2012-12-04

Become a better listener

Drake Editorial Team

Part of being a good manager and leader is about becoming aware of and sorting out problems within your team and the working environment as a whole. Everyone goes through problems at certain times in their life, and while no one likes personal problems to have an impact on their professional life, it can and does happen. The most important thing is to know that there is someone who can provide a shoulder if it's needed. The same applies to any problems which may occur in a professional capacity as well. It's inevitable therefore that as a manager you will be involved in some of these occurrences. The outcome for your business and for your team depends on how you handle it, and one of the best ways to do that is to become a better listener. There is sometimes a feeling among managers that you need to take actions in order to solve every problem that comes along. In reality that is not true. You can sometimes be of great help simply by listening to what someone has to say, and that is where managers become better leaders.


For example, let's suppose that you have noticed a particular employee is having problems at work. Their performance is down on normal impeccable standards, and you are beginning to realize that something needs to be done in order to make sure the person's performance does not start having a detrimental impact on everyone else.


Now some managers might think in terms of consequences and threats without giving the team member any opportunity to speak for themselves or explain what the underlying problem might be. In reality there is little chance that this would bring about positive results; the employee clearly has a problem already and being treated in a negative way by their manager is unlikely to make them feel any better.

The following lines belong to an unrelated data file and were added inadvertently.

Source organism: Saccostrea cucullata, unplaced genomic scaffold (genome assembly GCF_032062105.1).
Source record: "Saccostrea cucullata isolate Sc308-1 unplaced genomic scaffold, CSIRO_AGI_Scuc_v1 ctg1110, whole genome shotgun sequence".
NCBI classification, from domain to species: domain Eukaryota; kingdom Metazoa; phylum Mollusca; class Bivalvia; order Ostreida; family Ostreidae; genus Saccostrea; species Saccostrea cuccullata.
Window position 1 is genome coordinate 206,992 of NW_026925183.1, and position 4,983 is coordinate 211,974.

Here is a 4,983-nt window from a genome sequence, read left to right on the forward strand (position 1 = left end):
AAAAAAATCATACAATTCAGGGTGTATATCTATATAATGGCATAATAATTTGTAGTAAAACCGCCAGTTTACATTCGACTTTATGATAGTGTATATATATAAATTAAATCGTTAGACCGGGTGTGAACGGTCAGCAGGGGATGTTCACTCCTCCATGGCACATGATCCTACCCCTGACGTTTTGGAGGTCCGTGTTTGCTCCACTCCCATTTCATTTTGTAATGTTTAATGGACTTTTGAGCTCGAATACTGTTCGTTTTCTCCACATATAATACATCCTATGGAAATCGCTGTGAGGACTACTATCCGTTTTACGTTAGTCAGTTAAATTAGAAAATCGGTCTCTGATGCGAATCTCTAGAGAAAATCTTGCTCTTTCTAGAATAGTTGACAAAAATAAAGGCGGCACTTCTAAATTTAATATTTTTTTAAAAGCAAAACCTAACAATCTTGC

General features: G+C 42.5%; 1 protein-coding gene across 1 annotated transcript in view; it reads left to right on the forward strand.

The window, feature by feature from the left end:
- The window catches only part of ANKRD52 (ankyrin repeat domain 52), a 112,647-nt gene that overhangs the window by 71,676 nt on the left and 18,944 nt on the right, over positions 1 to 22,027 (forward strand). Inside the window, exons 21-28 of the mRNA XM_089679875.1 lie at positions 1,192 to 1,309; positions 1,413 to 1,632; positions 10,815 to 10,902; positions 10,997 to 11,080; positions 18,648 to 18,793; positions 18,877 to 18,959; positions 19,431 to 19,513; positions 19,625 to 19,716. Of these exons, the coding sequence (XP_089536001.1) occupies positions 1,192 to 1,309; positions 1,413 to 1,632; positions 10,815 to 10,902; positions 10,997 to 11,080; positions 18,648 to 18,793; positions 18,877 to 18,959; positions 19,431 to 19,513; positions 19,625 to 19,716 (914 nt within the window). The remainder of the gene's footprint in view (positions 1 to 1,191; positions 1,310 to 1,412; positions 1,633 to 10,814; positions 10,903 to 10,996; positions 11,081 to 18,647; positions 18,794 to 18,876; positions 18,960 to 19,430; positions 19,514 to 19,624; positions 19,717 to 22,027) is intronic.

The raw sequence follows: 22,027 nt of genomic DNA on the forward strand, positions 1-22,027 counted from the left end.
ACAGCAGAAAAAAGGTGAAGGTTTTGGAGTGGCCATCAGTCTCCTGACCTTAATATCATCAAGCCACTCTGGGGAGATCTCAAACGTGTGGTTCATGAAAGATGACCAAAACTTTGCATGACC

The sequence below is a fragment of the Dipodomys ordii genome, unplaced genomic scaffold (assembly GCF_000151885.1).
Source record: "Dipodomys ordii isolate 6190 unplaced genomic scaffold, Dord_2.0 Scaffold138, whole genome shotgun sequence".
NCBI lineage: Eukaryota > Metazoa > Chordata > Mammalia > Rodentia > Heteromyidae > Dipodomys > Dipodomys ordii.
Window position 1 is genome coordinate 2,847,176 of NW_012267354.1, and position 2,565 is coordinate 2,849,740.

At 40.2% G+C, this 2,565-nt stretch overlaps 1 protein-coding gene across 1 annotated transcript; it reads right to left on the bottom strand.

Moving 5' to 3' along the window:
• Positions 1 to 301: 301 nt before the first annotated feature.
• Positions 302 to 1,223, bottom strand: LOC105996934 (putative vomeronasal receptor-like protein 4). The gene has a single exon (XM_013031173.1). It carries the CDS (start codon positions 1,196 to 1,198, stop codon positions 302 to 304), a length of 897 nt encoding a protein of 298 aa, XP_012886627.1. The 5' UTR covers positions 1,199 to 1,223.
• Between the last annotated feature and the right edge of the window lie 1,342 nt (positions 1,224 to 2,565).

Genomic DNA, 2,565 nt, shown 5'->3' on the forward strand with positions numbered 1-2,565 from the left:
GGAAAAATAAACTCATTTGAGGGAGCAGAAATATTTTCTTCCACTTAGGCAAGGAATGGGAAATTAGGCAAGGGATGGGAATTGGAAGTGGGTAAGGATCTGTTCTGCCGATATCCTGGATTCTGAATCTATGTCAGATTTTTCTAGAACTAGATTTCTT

Now let's look at the listening approach. If you were to provide a positive environment and give the team member an opportunity to talk about what's going on and why they think their performance is down on its usual standards, you would be able to listen and find out what the reasons are. By listening and giving the other person a chance to speak you are effectively putting yourself in a better position for dealing with the matter, since you will be gathering information which can help you solve the problem in a more effective way. Remember that the key to listening effectively is contained in the word itself:  re-arrange the letters of LISTEN and you can form the word SILENT. Actually allowing the other person to talk freely and openly is the first step in listening empathetically.


Learning to listen to people around you will not only help you understand your team members better, it will also help you to become a better leader and mentor. If you become known as someone who is willing to listen instead of simply talking to other people and not hearing what they have to say, you will find that many more team members will come to you for advice and information. As a result you will learn more about them, the business and yourself than you ever thought possible— all of which have extremely positive effects.


Timothy Millett, head trainer at i perform, has extensive expertise in performance training, sales training and customer service training. Tim has helped participants from organisations such as SWIFT and UBS achieve peak levels of personal performance. For more information please visit [www.iperform.com.au] Leadership Training.

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